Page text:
callbacks =  tf.keras.callbacks.EarlyStopping(monitor='val_loss', patience=patience)
mini_model.fit(X_train, y_train, epochs=EPOCHS,  validation_data=(X_test, y_test), callbacks = [callbacks])

With 50 epochs and a 10% patience call back it takes two minutes to train this network. The validation error is too large to mention. Predicting on the test dataset yields these vectors:

From these daily results we can locate the arguments of the maximum and minimum predicted values to obtain our predicted tops and flops of tomorrow, the tactics can be then to enter market positions on open accordingly. Let's get a feeling on how this mini-model is performing before we close the data generation phase. This result calculator will be used for the model selection process. Our predictions yielded the following results:

results = {}
for i in range(len(prediction)):
        results[i] = {}
        predicted_top = targets.columns[prediction[i].argmax()]
        true_top = targets.columns[y_test[i].argmax()]        
        predicted_flop = targets.columns[prediction[i].argmin()]
        true_flop = targets.columns[y_test[i].argmin()]        
        results[i]['Top_Pred'] = predicted_top
        results[i]['Top_True'] = true_top
        results[i]['Flop_Pred'] = predicted_flop
        results[i]['Flop_True'] = true_flop
results = pd.DataFrame.from_dict(results, orient = 'index')
results.index = test.index
results['Top_Hit'] = results['Top_Pred'] == results['Top_True']
results['Flop_Hit'] = results['Flop_Pred'] == results['Flop_True']
results['Both_Hit'] = results['Flop_Hit'] & results['Top_Hit']
results['None_Hit'] = ~(results['Flop_Hit'] | results['Top_Hit'])

This is the results dataframe:

Lots of misses, not many hits, those can be summarized in another dataframe to act as accuracy result summary for the mini-model:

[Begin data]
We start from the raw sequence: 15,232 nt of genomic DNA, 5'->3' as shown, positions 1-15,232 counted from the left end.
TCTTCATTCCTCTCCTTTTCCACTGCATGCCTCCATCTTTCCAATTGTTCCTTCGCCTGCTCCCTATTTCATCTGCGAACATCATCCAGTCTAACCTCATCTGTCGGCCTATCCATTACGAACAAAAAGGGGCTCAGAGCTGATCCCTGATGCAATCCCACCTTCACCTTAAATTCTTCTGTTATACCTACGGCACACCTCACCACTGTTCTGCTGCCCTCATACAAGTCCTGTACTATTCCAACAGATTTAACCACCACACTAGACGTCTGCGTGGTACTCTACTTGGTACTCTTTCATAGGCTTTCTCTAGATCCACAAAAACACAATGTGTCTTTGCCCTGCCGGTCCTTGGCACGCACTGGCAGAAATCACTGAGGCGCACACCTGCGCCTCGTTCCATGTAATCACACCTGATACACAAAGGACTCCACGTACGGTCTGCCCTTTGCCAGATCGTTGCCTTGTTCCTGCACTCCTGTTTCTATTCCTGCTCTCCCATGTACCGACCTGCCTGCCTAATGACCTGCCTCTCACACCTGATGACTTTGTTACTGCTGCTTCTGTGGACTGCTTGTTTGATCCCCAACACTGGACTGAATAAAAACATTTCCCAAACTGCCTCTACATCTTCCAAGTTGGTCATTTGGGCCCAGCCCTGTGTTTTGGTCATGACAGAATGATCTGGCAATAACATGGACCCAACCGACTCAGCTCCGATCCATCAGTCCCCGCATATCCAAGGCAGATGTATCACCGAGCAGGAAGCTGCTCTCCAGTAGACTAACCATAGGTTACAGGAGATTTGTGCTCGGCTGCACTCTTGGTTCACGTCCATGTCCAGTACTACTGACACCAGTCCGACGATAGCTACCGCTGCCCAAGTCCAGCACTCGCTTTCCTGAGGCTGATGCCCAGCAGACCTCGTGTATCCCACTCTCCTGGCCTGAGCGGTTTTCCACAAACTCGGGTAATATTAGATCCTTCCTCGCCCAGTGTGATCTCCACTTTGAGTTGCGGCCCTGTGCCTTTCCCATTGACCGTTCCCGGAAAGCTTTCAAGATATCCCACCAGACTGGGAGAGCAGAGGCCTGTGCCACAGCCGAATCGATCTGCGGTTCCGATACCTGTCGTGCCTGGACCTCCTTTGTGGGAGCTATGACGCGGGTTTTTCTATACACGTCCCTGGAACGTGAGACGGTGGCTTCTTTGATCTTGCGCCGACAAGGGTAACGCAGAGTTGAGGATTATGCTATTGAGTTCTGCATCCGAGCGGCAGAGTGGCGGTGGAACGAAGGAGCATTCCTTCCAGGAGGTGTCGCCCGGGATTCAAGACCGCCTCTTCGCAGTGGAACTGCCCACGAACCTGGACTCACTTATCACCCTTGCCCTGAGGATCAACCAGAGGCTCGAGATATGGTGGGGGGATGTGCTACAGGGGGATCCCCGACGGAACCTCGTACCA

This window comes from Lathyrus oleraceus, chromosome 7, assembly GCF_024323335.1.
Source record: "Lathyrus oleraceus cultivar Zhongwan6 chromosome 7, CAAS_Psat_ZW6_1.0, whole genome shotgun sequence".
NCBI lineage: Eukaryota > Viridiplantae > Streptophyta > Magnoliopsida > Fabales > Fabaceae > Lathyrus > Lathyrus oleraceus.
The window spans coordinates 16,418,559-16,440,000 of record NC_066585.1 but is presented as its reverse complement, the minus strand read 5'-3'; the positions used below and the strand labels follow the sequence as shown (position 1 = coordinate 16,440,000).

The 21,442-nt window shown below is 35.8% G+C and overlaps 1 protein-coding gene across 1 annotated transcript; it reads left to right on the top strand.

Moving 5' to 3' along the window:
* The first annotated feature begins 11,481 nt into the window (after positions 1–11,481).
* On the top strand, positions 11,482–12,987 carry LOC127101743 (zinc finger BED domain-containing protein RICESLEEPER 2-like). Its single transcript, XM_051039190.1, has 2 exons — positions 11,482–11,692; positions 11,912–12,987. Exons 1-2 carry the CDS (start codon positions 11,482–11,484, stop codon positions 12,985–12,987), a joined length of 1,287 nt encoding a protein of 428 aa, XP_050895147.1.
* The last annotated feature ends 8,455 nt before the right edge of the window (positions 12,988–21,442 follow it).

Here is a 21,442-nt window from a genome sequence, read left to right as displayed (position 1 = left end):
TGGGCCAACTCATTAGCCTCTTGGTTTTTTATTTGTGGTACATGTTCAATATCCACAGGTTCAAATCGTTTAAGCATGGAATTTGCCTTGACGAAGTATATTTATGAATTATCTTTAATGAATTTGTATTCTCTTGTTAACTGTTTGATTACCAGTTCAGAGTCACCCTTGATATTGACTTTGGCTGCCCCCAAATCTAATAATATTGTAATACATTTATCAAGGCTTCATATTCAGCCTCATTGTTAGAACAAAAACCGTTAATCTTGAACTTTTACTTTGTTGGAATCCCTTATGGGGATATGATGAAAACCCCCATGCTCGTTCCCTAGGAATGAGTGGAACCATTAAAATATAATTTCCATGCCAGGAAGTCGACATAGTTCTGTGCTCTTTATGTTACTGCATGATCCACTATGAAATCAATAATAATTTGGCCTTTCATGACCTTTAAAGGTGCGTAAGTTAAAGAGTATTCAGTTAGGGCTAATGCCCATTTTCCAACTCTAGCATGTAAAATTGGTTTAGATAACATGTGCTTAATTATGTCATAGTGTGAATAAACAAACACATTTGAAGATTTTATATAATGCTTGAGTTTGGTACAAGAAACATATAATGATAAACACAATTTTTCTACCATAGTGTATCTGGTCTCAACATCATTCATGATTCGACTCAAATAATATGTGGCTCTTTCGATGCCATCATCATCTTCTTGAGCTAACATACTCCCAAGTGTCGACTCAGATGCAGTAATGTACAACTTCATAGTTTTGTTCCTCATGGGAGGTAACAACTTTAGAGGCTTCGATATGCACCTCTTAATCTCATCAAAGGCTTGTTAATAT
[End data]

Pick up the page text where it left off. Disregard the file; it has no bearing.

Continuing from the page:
hit_cols = [column for column in results.columns if 'Hit' in column]
acc = {}
for col in hit_cols:
    accuracy = results[col].value_counts(normalize=True)[True].round(2)
    acc[col] = accuracy
acc = pd.DataFrame.from_dict(acc, orient='index', columns = ['Accuracy'])

Using the mini-model we will not correctly identify neither the tops nor the flops 70% of the days. The accuracy is very, very low and can be possibly improved by modelling. We are still acting on the premise that previous day price-volume data contains information on next day´s price moves. There are multiple possibilities to explore with the model that we will cover in our next posts, expecting to improve these accuracy values and generating usesable trading signals.

Remember that information in ostirion.net does not constitute financial advice, we do not hold positions in any of the companies or assets that we mention in our posts at the time of posting. If you are in need of algorithmic model development, deployment, verification or validation do not hesitate and contact us. We will be also glad to help you with your predictive machine learning or artificial intelligence challenges.